SP2 successful in publishing on termite biology

During the last year, our team at sub-programme 2 (SP2) continues in excellent publication activity. The team is focused on biology of termites and their role as important decomposers with a global impact. One of the aims of the research design was to examine and to analyse the role of environmental symbiotic organism in decomposition process. Recently published articles bring new knowledge to our topic.

The key knowledge to explain the evolution of symbiotic relationships between termites and microbes is the actual phylogeny of termites themselves. Last year we achieved a great publication in the top-notched journal Current Biology, where we made an important step to finally decipher the evolutionary history of termites.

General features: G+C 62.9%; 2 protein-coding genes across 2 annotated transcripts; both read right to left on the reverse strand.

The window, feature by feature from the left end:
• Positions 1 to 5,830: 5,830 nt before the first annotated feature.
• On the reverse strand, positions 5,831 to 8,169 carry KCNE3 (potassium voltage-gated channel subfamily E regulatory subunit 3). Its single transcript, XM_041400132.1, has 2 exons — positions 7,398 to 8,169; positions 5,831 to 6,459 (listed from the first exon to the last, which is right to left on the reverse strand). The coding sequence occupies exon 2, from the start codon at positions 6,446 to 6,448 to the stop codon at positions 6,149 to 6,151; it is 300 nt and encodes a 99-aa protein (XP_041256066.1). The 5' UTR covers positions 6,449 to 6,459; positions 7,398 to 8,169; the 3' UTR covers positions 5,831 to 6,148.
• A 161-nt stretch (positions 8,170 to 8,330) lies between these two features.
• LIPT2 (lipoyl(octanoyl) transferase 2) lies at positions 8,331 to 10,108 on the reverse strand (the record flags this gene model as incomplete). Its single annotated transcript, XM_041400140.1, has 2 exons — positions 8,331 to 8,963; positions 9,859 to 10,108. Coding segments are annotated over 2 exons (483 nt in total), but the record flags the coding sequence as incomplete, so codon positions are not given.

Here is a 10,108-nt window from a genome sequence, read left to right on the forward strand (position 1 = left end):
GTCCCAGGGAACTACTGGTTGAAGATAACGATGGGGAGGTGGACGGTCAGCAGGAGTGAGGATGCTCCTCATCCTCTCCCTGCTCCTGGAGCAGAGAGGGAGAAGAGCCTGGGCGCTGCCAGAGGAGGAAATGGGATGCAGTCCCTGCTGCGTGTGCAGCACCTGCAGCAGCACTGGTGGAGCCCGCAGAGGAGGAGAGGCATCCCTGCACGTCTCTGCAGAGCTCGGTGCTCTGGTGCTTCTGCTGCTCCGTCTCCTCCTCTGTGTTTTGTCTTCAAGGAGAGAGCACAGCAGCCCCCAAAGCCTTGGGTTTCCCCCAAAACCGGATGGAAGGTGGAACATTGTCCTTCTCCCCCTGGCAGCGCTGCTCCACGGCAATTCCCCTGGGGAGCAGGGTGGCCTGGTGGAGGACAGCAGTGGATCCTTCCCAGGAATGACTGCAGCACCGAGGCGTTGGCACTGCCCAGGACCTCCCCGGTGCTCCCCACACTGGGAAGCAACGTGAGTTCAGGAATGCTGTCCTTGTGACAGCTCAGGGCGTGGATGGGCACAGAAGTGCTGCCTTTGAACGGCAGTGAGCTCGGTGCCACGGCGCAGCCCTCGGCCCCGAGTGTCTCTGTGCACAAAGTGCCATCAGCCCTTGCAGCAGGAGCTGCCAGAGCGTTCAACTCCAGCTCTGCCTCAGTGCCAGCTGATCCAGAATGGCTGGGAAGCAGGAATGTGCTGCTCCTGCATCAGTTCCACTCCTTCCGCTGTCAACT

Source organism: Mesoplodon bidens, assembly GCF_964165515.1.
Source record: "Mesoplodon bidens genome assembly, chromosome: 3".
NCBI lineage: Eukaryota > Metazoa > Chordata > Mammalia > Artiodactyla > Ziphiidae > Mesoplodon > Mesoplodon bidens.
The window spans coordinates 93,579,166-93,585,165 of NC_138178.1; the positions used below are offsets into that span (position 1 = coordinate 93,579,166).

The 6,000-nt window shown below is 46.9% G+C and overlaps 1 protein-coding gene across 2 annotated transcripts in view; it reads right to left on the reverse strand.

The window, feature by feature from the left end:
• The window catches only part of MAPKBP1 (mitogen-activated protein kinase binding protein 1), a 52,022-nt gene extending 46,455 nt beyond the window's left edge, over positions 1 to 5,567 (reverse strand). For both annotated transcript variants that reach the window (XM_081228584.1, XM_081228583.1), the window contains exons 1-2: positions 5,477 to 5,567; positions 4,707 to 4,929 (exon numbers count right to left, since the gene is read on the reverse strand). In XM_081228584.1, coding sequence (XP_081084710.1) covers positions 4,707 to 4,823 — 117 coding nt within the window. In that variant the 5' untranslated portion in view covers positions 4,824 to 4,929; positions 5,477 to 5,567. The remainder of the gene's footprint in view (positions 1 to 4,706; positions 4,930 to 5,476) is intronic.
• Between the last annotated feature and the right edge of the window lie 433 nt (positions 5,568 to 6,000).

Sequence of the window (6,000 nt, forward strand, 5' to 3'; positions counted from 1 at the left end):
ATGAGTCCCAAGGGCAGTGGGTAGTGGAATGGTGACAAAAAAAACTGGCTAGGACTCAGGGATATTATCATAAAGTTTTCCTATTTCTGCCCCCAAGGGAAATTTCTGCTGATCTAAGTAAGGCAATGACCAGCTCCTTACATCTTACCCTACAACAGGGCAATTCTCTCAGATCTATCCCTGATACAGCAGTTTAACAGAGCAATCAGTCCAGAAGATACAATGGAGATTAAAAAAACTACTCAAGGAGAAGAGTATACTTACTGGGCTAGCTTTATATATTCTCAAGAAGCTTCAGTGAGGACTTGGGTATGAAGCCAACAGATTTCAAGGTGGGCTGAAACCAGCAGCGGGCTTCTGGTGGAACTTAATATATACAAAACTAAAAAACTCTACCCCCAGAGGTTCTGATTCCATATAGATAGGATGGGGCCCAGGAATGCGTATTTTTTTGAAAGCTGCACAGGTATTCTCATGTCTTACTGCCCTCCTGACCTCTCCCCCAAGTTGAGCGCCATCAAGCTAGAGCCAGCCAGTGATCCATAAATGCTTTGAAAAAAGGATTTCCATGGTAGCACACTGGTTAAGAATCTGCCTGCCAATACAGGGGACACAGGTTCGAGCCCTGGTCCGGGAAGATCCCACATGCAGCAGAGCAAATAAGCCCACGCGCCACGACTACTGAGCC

For a long time, the only proven existence of external symbiotic microbes of termites were fungal gardens of Macrotermitinae, but our results show, that beneficial relationship with environmental microbes are much more common, including newly discovered bacterial gardens of Sphaerotermitinae.

Current Biology: Evolution of Termite Symbiosis Informed by Transcriptome-Based Phylogenies

Fungal Ecology: Termites host specific fungal communities that differ from those in their ambient environments

Applied and Environmental Microbiology: Termites are associated with external species-specific bacterial communities

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